Qualifying : Sunny and dry
As has been the case all season, Jacques Villeneuve pulled that extra little something out of his Williams-Renault when he needed it most, putting him comfortably ahead of team-mate Heinz-Harald Frentzen.
Micheal Schumacher fought gamely but couldn't match the pace of the Williams, while Olivier Panis put in another strong showing to take the fourth spot. The Jordan's of Ralf Schumacher (who trimmed much of the grass around the circuit!) and Giancarlo Fisichella set the early pace but ended the session filling the third row.
While the McLaren's of David Coulthard and Mika Hakkinen had much easier time than in Argentina, they were no threat to take the pole. Also disappointing was Eddie Irvine, who could do no better than ninth after being fastest in the free session on Friday.
For the second race in a row the Benetton's of Gerhard Berger and Jean Alesi were in all sorts of trouble, being outpaced by the likes of Johnny Herbert's Sauber and Rubens Barrichello in the Stewart. Despite their great performances in testing, the team seems unable to get it right during a race weekend.
The Tyrrell's of Mika Salo and Jos Verstappen again sported the "X-Wings", but the they could not make up for the lack of horsepower the car suffers from. The new Ford V8 cannot arrive soon enough. While Minardi's Ukyo Katayama was the only driver who flirted with the 107% rule, before scraping in late in the session.
Once more the Williams team dominated qualifying, though this time Villeneuve had to really fight for it.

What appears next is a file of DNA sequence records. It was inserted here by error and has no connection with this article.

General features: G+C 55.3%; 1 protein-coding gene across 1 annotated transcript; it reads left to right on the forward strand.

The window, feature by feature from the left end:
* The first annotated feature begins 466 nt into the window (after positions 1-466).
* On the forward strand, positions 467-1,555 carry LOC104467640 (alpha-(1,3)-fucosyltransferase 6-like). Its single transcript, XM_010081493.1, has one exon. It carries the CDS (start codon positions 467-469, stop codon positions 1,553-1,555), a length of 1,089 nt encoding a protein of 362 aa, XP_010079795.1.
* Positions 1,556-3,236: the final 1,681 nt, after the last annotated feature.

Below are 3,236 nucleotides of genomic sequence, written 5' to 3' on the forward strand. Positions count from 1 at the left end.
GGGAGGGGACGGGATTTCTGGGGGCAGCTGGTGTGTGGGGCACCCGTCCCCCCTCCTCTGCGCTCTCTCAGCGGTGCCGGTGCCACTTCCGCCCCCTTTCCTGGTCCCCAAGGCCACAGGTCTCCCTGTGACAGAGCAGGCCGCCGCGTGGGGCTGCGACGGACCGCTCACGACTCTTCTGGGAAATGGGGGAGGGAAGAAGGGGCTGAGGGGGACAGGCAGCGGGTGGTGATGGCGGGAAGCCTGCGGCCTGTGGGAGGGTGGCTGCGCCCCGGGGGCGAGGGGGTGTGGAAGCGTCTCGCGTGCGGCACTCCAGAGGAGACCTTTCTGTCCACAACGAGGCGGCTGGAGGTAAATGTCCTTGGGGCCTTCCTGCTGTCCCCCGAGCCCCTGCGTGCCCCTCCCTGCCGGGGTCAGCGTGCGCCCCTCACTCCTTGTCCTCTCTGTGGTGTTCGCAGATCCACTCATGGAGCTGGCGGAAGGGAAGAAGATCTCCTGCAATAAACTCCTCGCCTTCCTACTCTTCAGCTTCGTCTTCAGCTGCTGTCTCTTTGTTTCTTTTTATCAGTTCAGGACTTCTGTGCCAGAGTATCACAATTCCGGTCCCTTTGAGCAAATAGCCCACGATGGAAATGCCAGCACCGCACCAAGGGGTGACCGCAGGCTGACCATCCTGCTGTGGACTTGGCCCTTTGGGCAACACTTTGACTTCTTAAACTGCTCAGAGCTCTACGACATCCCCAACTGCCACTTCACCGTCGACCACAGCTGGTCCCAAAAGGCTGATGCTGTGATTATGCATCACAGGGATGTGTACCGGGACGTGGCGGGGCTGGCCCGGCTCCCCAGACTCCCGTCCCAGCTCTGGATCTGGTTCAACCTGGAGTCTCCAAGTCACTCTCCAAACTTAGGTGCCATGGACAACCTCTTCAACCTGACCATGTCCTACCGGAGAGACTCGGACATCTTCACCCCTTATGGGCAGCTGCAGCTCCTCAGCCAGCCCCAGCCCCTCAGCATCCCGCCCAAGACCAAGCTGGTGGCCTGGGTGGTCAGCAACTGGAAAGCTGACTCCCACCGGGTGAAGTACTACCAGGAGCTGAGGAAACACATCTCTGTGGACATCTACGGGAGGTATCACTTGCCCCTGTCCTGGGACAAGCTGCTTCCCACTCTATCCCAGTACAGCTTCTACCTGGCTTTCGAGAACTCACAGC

1996 Pole: Michael Schumacher (Ferrari) 1m 26.890s
The Starting Grid
|Jacques Villeneuve||Williams-Renault||1m 23.303s|
|Heinz-Harald Frentzen||Williams-Renault||1m 23.646s|
|Michael Schumacher||Ferrari||1m 23.955s|
|Olivier Panis||Prost-Mugen||1m 24.075s|
|Ralf Schumacher||Jordan-Peugeot||1m 24.081s|
|Gianni Fisichella||Jordan-Peugeot||1m 24.596s|
|Johnny Herbert||Sauber-Petronas||1m 24.723s|
|Mika Hakkinen||McLaren-Mercedes||1m 24.812s|
|Eddie Irvine||Ferrari||1m 24.861s|
|David Coulthard||McLaren-Mercedes||1m 25.077s|
|Gerhard Berger||Benetton-Renault||1m 25.371s|
|Nicola Larini||Sauber-Petronas||1m 25.544s|
|Rubens Barrichello||Stewart-Ford||1m 25.579s|
|Jean Alesi||Benetton-Renault||1m 25.729s|
|Damon Hill||TWR Arrows-Yamaha||1m 25.743s|
|Jan Magnussen||Stewart-Ford||1m 26.192s|
|Pedro Diniz||TWR Arrows-Yamaha||1m 26.253s|
|Shinji Nakano||Prost-Mugen||1m 26.712s|
|Mika Salo||Tyrrell-Ford||1m 26.852s|
|Jarno Trulli||Minardi-Hart||1m 26.960s|
|Jos Verstappen||Tyrrell-Ford||1m 27.428s|
|Ukyo Katayama||Minardi-Hart||1m 28.727s|
Race : 62 laps, dry and cold - damp track
1996 Winner: Damon Hill (Williams) 1h 35m 26.156s
|Heinz-Harald Frentzen||Williams-Renault||1h 31m 00.673s|
|Michael Schumacher||Ferrari||1h 31m 01.910s|
|Eddie Irvine||Ferrari||1h 32m 19.016s|
|Gianni Fisichella||Jordan-Peugeot||1h 32m 24.061s|
|Jean Alesi||Benetton-Renault||1 lap down|
|Mika Hakkinen||McLaren-Mercedes||1 lap down|
|Nicola Larini||Sauber-Petronas||1 lap down|
|Olivier Panis||Prost-Mugen||1 lap down|
|Mika Salo||Tyrrell-Ford||2 laps down|
|Jos Verstappen||Tyrrell-Ford||2 laps down|
|Ukyo Katayama||Minardi-Hart||3 laps down|
|Pedro Diniz||TWR Arrows-Yamaha||54 laps - mechanical|
|Jacques Villeneuve||Williams-Renault||41 laps - gearbox|
|David Coulthard||McLaren-Mercedes||39 laps - engine|